Huanglongbing (HLB) is presumptively caused by a phloem limited bacteria. In citrus there are three forms of concern, the Asian, African and American forms. The Asian form of HLB expresses symptoms in both cool and warm conditions. The African form of HLB expresses symptoms only in cool conditions (20-250 C, 68-770 F). Both isolates can be vectored by the Asian citrus psyllid Diaphorina citri (Kuwayana) and by the psyllid Trioza erytreae (Del Guercio). The American form was identified in Brazil in 2004 and is transmitted by D. citri there.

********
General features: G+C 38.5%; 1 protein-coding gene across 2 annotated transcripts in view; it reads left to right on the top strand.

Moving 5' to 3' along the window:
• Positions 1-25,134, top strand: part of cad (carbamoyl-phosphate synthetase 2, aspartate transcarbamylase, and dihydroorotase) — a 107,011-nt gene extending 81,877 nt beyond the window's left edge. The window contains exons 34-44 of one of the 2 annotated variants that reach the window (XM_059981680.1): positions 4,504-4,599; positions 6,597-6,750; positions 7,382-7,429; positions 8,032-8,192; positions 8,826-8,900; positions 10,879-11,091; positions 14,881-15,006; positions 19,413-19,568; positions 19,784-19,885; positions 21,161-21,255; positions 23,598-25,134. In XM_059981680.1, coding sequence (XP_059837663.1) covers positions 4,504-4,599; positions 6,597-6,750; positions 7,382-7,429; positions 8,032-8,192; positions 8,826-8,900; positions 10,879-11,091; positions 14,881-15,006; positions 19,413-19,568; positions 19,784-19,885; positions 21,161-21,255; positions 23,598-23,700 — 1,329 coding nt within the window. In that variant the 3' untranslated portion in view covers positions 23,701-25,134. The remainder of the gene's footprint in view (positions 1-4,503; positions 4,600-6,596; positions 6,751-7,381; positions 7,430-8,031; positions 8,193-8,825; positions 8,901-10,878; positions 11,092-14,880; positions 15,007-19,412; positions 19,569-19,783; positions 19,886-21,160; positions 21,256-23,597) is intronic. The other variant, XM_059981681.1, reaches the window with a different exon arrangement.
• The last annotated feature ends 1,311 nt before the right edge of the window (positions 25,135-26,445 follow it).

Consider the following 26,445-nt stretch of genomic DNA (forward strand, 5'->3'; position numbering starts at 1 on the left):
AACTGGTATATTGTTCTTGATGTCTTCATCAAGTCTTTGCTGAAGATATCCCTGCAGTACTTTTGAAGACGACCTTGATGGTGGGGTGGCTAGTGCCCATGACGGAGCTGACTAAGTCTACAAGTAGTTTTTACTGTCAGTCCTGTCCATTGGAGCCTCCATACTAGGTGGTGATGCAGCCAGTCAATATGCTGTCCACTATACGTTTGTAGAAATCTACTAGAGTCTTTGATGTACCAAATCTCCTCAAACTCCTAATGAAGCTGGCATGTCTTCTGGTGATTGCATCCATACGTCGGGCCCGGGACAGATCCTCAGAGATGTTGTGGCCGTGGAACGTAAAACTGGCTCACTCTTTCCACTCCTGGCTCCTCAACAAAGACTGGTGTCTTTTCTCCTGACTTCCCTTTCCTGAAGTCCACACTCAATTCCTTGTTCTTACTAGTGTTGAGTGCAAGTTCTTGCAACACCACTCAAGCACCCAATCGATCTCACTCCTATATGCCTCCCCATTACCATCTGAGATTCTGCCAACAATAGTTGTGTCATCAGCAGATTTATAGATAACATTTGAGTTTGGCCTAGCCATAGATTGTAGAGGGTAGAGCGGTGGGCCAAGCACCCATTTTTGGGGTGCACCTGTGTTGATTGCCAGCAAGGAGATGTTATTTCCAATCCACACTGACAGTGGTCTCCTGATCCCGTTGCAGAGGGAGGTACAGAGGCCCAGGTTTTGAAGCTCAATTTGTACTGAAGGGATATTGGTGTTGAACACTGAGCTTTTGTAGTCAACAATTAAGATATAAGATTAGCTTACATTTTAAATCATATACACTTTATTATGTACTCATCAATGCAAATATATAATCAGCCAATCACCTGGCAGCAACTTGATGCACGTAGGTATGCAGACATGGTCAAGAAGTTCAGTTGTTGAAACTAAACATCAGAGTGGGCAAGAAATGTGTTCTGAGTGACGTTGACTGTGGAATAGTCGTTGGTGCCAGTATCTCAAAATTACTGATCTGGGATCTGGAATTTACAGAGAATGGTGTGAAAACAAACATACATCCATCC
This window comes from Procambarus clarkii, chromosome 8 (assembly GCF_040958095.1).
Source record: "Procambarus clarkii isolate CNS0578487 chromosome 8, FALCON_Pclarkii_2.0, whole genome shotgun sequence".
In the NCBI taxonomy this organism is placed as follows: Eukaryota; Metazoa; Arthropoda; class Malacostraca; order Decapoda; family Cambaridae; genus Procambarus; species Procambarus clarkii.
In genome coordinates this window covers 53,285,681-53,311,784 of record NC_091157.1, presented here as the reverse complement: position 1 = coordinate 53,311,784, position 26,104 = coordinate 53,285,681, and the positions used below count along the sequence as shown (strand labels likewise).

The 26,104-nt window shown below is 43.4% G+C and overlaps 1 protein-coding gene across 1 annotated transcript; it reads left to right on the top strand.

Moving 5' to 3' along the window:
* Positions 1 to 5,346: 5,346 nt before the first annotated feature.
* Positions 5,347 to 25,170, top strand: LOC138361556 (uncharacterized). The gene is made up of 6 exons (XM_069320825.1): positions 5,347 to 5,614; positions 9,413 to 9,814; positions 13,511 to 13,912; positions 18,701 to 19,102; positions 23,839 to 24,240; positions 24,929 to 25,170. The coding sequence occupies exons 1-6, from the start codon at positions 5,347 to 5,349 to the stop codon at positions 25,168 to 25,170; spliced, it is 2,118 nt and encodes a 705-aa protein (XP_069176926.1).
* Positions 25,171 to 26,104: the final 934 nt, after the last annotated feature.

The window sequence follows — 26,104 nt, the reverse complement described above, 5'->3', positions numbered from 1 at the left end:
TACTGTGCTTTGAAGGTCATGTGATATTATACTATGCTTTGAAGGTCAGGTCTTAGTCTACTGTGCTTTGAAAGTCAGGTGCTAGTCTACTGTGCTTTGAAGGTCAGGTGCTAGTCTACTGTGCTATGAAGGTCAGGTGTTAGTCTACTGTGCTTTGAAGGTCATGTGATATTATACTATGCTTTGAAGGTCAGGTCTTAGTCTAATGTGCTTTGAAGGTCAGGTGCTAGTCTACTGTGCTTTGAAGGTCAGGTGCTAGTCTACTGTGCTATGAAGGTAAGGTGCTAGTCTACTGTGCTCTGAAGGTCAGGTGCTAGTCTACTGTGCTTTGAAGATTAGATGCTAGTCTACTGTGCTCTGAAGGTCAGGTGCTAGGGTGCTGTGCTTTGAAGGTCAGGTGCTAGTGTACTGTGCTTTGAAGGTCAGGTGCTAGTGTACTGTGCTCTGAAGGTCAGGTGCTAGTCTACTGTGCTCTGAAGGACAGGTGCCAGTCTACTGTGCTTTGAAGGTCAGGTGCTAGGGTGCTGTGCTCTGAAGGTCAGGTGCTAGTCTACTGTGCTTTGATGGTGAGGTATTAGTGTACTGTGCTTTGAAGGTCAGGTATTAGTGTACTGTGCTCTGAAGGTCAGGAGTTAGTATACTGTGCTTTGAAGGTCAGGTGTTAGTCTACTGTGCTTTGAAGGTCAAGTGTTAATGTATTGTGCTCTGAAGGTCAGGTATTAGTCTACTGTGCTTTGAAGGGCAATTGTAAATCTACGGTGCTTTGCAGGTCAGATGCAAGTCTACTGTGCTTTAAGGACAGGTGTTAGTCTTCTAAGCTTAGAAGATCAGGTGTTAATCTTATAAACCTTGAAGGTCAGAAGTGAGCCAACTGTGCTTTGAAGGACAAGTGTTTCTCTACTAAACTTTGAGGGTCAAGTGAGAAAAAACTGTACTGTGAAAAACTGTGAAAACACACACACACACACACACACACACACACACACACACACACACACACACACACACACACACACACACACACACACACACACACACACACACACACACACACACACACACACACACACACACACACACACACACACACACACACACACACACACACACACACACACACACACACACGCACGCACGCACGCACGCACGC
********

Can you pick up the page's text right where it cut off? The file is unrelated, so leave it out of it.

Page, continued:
HLB can be graft transmitted but transmission rates are variable because of irregular distribution of bacteria within the host plant. Seed transmission may be possible but studies are not yet conclusive and if it occurs it is only at very low levels and the disease does not seem to persist beyond early seedling stages. The most important method of disease spread occurs by the two species of psyllids that serve as vectors. HLB can be acquired by both nymphs and adults, which can maintain and transmit the disease throughout their 3- to 4-month lifespan. HLB is systemic and has an incubation period of three months to multiple years before symptoms are visible.
Other Common Names
Greening, yellow shoot, yellow dragon
Serrano, D., Serrano, E., Dewdney, M., and Southwick, C. (2010). Citrus Diseases. USDA/APHIS/PPQ Center for Plant Health Science and Technology. [09-14]